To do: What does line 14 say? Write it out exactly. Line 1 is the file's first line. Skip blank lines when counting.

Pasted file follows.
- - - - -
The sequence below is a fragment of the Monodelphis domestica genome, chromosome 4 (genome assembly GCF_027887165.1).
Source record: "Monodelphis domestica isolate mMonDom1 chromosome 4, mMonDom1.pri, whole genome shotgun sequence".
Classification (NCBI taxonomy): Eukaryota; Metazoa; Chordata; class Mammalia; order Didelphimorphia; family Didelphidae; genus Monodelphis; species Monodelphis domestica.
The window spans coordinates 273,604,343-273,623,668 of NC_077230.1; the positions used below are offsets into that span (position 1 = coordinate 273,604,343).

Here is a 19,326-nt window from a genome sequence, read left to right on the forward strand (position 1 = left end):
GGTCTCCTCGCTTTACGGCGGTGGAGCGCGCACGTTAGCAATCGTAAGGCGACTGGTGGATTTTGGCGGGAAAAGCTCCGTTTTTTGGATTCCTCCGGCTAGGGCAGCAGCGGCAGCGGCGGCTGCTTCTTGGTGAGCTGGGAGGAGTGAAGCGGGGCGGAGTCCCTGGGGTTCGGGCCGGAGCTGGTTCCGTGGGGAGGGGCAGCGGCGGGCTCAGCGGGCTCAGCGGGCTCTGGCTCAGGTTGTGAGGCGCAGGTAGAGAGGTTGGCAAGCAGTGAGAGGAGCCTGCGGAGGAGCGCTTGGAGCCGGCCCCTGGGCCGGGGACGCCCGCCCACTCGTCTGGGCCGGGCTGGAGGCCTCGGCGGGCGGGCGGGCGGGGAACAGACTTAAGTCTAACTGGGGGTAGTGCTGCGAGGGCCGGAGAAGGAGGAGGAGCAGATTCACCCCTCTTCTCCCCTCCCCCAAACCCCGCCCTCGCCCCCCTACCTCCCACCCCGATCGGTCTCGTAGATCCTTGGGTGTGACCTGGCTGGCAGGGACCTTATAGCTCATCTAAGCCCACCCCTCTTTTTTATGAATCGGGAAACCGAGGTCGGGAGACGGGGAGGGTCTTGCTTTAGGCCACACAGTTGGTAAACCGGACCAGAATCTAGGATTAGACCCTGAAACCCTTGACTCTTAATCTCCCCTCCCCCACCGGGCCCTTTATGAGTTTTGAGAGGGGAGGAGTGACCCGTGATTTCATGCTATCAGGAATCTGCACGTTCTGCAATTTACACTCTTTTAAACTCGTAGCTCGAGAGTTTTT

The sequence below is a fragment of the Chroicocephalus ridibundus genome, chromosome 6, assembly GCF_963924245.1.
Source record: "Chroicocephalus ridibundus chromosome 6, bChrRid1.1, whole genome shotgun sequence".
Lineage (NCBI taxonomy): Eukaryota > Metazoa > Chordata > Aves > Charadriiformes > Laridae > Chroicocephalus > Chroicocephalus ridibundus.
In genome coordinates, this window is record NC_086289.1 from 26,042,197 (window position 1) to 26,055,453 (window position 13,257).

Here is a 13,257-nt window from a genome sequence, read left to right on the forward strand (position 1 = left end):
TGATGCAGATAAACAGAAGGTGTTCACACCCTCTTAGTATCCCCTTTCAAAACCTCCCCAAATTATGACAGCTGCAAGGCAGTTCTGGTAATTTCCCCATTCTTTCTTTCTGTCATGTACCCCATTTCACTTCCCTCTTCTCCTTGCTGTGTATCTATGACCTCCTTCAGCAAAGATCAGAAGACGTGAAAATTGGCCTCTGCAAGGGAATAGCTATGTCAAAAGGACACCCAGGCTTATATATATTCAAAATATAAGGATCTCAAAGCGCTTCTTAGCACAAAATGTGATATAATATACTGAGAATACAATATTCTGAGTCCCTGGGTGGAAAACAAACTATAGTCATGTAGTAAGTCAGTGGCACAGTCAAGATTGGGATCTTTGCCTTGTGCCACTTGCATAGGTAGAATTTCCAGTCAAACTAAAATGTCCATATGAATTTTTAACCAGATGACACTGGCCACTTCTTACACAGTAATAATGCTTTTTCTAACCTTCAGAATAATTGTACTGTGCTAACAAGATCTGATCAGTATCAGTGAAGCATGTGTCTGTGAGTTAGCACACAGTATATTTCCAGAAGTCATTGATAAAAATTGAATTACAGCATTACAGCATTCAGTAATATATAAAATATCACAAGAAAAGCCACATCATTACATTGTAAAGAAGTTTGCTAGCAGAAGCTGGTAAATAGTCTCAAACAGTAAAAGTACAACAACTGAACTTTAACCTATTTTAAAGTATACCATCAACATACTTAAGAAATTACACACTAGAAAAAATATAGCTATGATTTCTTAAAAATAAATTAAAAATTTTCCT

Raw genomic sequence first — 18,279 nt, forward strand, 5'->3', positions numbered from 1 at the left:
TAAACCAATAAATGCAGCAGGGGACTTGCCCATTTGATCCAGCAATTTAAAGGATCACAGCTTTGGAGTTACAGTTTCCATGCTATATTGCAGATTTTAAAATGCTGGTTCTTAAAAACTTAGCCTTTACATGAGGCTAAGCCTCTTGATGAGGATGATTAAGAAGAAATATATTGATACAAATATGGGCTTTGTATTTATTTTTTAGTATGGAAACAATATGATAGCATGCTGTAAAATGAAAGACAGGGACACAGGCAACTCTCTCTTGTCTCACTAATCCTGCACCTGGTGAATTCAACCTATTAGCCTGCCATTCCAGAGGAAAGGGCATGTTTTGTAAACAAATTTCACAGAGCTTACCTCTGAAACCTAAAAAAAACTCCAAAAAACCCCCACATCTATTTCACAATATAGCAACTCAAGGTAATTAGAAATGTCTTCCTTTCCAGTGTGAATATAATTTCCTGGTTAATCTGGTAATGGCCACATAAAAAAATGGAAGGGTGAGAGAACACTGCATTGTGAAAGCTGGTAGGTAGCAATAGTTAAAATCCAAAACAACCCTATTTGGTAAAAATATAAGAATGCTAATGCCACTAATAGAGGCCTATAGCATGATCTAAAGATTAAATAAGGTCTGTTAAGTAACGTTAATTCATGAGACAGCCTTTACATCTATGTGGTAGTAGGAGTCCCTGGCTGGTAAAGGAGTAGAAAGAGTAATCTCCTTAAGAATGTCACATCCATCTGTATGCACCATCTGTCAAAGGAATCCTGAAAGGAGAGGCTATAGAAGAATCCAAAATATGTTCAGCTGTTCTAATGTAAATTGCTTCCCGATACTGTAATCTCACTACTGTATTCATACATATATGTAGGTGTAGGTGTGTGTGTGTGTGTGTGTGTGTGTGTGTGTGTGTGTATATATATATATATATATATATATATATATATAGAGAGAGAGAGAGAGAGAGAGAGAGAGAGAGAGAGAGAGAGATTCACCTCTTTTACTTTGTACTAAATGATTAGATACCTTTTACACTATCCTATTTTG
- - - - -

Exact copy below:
TAAACCAATAAATGCAGCAGGGGACTTGCCCATTTGATCCAGCAATTTAAAGGATCACAGCTTTGGAGTTACAGTTTCCATGCTATATTGCAGATTTTAAAATGCTGGTTCTTAAAAACTTAGCCTTTACATGAGGCTAAGCCTCTTGATGAGGATGATTAAGAAGAAATATATTGATACAAATATGGGCTTTGTATTTATTTTTTAGTATGGAAACAATATGATAGCATGCTGTAAAATGAAAGACAGGGACACAGGCAACTCTCTCTTGTCTCACTAATCCTGCACCTGGTGAATTCAACCTATTAGCCTGCCATTCCAGAGGAAAGGGCATGTTTTGTAAACAAATTTCACAGAGCTTACCTCTGAAACCTAAAAAAAACTCCAAAAAACCCCCACATCTATTTCACAATATAGCAACTCAAGGTAATTAGAAATGTCTTCCTTTCCAGTGTGAATATAATTTCCTGGTTAATCTGGTAATGGCCACATAAAAAAATGGAAGGGTGAGAGAACACTGCATTGTGAAAGCTGGTAGGTAGCAATAGTTAAAATCCAAAACAACCCTATTTGGTAAAAATATAAGAATGCTAATGCCACTAATAGAGGCCTATAGCATGATCTAAAGATTAAATAAGGTCTGTTAAGTAACGTTAATTCATGAGACAGCCTTTACATCTATGTGGTAGTAGGAGTCCCTGGCTGGTAAAGGAGTAGAAAGAGTAATCTCCTTAAGAATGTCACATCCATCTGTATGCACCATCTGTCAAAGGAATCCTGAAAGGAGAGGCTATAGAAGAATCCAAAATATGTTCAGCTGTTCTAATGTAAATTGCTTCCCGATACTGTAATCTCACTACTGTATTCATACATATATGTAGGTGTAGGTGTGTGTGTGTGTGTGTGTGTGTGTGTGTGTGTGTGTATATATATATATATATATATATATATATATATAGAGAGAGAGAGAGAGAGAGAGAGAGAGAGAGAGAGAGAGAGATTCACCTCTTTTACTTTGTACTAAATGATTAGATACCTTTTACACTATCCTATTTTG